I can’t believed  I was able to visit the largest collection of Roman ruins in the eastern Mediterranean. Yes, it is  in Ephesus located in today’s place called Selçuk in Izmir Province, Turkey. It was an ancient Greek city, and later a major Roman city, on the coast of Ionia. I can’t even believed that I stepped to where Jesus walked before in this area.   That was truly a memorable moment in my life visiting historical places like Ephesus.This historical  ruins is truly worth to visit when you plan to go to Turkey.

The great  Theater in Ephesus, Turkey. Taken during our 10-day trip in Turkey last 2011. © www.europetravelpad.com

You might be familiar about the book of Ephesus in the Bible?   Ephesus was one of the seven churches of Asia that are cited in the Book of Revelation.  The Gospel of John may have been written here.  The city was the site of several 5th century Christian Councils. It is also the site of a large gladiators’ graveyard.

Today’s archaeological site lies 3 kilometers southwest of the town of Selçuk, in the Selçuk district of İzmir Province, Turkey. The ruins of Ephesus are a favorite international and local tourist attraction, partly owing to their easy access from Adnan Menderes Airport.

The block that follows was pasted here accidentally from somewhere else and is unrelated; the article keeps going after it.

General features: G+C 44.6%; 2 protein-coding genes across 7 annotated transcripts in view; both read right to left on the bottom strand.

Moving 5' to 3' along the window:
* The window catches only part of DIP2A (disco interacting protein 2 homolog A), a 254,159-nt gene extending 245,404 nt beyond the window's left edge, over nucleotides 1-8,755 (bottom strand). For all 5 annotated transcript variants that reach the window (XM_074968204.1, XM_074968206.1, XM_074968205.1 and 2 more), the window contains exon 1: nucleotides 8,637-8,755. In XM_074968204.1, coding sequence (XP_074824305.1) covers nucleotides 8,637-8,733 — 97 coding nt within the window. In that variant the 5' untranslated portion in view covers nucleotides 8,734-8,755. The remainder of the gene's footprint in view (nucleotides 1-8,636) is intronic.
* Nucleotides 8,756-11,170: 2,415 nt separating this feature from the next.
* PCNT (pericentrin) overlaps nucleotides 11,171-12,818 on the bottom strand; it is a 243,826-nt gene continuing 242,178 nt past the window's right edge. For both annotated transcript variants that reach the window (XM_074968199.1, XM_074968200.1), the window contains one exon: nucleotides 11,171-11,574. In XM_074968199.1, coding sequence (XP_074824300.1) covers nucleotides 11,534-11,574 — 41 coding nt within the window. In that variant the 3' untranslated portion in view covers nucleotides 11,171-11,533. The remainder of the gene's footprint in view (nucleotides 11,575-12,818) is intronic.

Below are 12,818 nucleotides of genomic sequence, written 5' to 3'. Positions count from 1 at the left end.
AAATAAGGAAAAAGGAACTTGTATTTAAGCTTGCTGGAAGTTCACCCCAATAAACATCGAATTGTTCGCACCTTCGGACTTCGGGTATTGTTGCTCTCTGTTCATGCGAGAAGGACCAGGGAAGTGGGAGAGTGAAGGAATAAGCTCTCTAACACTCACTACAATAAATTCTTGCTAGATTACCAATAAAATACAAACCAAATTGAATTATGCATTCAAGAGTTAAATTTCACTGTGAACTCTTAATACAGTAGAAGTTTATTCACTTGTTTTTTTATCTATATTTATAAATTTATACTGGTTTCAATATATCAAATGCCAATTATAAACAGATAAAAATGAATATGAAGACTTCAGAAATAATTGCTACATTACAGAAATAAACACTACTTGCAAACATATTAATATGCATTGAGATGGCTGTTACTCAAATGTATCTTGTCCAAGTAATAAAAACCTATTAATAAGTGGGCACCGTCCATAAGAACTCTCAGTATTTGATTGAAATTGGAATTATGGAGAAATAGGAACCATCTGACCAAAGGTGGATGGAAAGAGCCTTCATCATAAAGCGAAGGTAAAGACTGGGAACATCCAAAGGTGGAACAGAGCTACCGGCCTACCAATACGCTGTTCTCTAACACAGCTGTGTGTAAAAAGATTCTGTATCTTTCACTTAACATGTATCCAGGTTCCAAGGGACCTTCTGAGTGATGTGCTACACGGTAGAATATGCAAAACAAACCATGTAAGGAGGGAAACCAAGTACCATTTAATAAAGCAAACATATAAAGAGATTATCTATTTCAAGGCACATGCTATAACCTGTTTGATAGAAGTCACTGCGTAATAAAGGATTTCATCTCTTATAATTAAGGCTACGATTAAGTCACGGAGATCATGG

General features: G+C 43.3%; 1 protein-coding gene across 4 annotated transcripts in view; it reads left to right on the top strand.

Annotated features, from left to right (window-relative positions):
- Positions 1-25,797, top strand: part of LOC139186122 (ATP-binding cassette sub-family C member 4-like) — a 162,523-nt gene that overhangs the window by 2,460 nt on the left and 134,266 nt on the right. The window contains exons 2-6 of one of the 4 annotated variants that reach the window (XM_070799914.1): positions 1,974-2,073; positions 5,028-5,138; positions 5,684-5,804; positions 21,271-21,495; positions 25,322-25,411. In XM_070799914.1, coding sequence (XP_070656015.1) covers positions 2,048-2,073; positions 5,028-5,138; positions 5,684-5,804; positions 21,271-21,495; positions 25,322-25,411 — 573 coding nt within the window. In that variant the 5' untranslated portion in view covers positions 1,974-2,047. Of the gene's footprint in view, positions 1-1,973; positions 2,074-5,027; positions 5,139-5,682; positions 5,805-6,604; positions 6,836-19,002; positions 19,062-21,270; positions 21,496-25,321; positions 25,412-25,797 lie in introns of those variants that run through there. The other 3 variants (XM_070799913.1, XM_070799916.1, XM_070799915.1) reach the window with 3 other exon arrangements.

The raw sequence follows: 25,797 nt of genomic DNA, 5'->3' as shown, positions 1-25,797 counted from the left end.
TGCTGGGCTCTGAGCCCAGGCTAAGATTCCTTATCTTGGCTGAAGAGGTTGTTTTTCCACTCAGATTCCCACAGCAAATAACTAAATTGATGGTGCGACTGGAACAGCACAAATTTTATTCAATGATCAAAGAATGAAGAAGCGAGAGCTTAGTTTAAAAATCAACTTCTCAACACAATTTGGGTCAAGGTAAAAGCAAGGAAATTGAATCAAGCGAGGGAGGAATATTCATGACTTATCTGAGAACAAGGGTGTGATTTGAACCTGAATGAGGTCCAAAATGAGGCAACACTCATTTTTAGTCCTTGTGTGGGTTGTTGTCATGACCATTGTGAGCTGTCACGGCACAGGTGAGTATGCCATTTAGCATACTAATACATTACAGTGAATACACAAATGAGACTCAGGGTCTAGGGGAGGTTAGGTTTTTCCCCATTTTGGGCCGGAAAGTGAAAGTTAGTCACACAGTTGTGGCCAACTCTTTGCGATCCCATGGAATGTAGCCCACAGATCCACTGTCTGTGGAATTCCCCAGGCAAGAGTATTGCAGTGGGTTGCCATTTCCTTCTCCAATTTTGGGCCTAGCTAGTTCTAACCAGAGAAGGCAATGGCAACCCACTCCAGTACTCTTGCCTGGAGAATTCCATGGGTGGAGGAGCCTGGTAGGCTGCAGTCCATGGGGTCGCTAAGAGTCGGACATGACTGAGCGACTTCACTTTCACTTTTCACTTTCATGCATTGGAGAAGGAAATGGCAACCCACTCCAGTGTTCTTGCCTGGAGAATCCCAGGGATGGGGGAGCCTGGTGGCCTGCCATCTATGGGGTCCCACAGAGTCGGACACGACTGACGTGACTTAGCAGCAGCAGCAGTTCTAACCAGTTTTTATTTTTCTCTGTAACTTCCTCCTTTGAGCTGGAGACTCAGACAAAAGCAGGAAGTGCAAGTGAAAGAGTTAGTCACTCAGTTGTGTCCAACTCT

Street  in Ephesus. That building you can see in the middle is the Library of Celsus. © www.europetravelpad.com

 The grounds of Ephesus are seen entirely on foot. Pathways are signed clearly and easily navigated as you make your way through the park. The ruins are situated on the bank of a hill. There are two entry/exit points. The entire ruins are easily covered on foot within two hours.

The ruins in Ephesus, Turkey during our visit last September 2011. © www.europetravelpad.com

The history of archaeological research in Ephesus stretches back to 1863, when British architect John Turtle Wood, sponsored by the British Museum, began to search for the Artemision. In 1869 he discovered the pavement of the temple, but since further expected discoveries were not made the excavations stopped in 1874. In 1895 German archaeologist Otto Benndorf, financed by a 10,000 guilder donation made by Austrian Karl Mautner Ritter von Markhof, resumed excavations. In 1898 Benndorf founded the Austrian Archaeological Institute which plays a leading role in Ephesus today.

Finds from the site are exhibited notably in the Ephesos Museum in Vienna, the Ephesus Archaeological Museum in Selçuk and in the British Museum. wikipedia.

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The Author

Traveling has always been her passion. Ruby wants to share her travels, adventures and personal experiences in Europe and maybe from around the world. The reason why Europe Travel Pad was created. Discover Europe virtually through this blog and travel with her as the journey goes on.